Canadian basketball: CIS or NCAA? Little Brother is Growing Up…
Follow Charles Blouin-Gascon on Twitter @CeeeBG & NPH @Northpolehoops
TORONTO, ON – Canadian basketball players have been making noise in the NCAA longer than people think. In 2004, Canadian Denham Brown won a National Championship playing for the University of Connecticut Huskies. He made history again in 2006 when UCONN was the last victim in 11-seed George Mason University’s run to the Final Four.
But with all due respect to Brown, his role was fairly marginal other than for his senior year when he averaged 10.7 points and hit a lay-up to force overtime during the George Mason game.
Based off of a growing pattern, Canadians play a bigger role in their respective teams’ fortunes. Syracuse Orange fans already know this with the performances, these past few years, of Andy Rautins and Kris Joseph. This season, Tristan Thompson and Cory Joseph were freshmen starting for the Texas Longhorns and will be on an NBA team roster before long. Next year, Myck Kabongo, Kevin Pangos and Khem Birch are taking their talents to Texas, Gonzaga and Pitt respectively. Kevin Thomas also to Texas, and Braeden Anderson to Kansas. That is only scratching the surface for the class of 2011 high school graduates.
Even the most skeptical can’t help but feel like Canadian basketball is alive and well. And if this year’s McDonald’s All-American High School game -where 3 Canadians played, a new record- was any indication, this is just the beginning, and the sport hasn’t finished growing in Canada. Yet, it still lags behind American basketball — much like every country in the world, mind you. In many ways, Canada is still America’s little brother on the basketball court.
For most Canadians, the experience of playing college basketball occurs in the CIS, which differs from playing Division I basketball in ways other than having a shorter shot clock. “If you’ve got a chance to play on national TV with all the hype and the extra fringe benefits that a mid- to high major Division I program can provide, then I would be lying to say that I can provide the same thing,” says Roy Rana, head coach of the Ryerson Rams. “I can provide a different experience.”
That experience begins with education as the emphasis in Canada, placed on the student side of the student-athlete. “I think that it is a lot more true to the student-athlete experience than it is in the U.S.,” says Rana. “It’s not a business in Canada and really is more of an amateur experience.”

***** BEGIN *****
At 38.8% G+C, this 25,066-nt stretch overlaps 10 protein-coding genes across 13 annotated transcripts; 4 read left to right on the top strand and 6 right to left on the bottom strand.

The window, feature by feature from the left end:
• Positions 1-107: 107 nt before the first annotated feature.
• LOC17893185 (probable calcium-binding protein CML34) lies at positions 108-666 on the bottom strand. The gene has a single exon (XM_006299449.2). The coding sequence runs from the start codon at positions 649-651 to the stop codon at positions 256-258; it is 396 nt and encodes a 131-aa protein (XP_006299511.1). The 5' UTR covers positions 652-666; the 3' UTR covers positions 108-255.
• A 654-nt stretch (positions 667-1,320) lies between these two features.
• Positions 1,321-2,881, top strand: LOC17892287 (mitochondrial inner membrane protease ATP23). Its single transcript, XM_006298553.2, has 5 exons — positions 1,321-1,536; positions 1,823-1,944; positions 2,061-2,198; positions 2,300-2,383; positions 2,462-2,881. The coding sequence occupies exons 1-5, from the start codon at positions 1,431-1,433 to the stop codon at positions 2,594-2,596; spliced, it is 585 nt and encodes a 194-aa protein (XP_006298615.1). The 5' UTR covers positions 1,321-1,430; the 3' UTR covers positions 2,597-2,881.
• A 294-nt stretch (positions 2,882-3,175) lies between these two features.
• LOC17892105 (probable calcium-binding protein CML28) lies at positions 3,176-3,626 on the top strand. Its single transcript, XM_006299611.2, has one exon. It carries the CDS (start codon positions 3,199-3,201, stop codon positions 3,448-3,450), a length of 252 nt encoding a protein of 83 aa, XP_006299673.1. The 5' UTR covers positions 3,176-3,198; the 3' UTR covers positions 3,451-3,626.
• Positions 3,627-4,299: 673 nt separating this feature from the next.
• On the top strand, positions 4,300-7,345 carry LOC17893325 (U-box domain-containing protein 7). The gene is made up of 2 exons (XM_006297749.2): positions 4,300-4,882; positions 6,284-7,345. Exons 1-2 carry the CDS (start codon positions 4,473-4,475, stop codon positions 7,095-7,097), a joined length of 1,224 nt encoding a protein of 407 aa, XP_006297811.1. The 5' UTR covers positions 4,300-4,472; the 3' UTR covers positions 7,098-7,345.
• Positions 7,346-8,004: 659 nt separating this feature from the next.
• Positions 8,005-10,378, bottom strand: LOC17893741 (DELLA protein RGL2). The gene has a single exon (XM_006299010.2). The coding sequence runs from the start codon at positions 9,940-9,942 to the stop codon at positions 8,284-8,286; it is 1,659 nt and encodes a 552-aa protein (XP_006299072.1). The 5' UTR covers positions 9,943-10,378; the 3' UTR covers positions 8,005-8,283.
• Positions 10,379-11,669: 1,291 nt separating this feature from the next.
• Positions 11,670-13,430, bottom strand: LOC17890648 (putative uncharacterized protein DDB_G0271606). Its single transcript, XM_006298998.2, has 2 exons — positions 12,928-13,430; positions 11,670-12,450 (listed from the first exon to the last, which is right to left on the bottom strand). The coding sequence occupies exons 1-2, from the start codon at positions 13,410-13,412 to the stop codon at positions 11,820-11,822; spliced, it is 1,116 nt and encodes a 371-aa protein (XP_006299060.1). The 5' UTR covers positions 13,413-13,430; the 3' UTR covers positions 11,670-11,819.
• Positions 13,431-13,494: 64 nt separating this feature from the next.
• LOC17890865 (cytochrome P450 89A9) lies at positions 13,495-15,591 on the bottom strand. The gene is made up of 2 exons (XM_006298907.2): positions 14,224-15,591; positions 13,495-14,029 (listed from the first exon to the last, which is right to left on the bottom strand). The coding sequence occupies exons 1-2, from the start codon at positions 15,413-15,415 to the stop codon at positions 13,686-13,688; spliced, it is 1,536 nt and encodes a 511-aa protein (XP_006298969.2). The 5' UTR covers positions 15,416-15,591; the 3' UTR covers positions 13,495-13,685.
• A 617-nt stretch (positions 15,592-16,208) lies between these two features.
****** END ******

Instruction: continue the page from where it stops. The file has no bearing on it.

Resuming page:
Still, the level of play of Canadian basketball is improving by the year, thinks John Dore, head coach of the Concordia Stingers. “The [CIS] basketball is only different from the major schools of Division I,” says Dore.
Case in point, most think that the CIS can’t measure up to the 50 or so elite programs of the NCAA; for example, a Carleton or a UBC don’t match up to a Kentucky or a Villanova. “There is no comparison,” says Ken Murray, the former Brock Badgers head coach. During Murray’s tenure, Brock was able to beat NCAA Division I teams, but never the top programs.
These elite programs are the easiest and safest way to reach the NBA and because of that, they tend to attract the best players from both the United States and Canada. Jacques Paiement, head coach of the Laval Rouge et Or, knows this first hand as his team lost to Jimmer Fredette’s BYU Cougars earlier this season. “We can compete with most teams, but the best ones are definitely something else,” says Paiement. “For sure, Fredette is impressive.”
The elite programs of Division I usually have bigger financial means, which equals bigger facilities. The Carleton Ravens’ nest, seating 1,500, isn’t exactly the Tar Heels’ Dean Smith Center (i.e. 21,750 seats). Rana says that, “The resources put in the sport are at a different level.”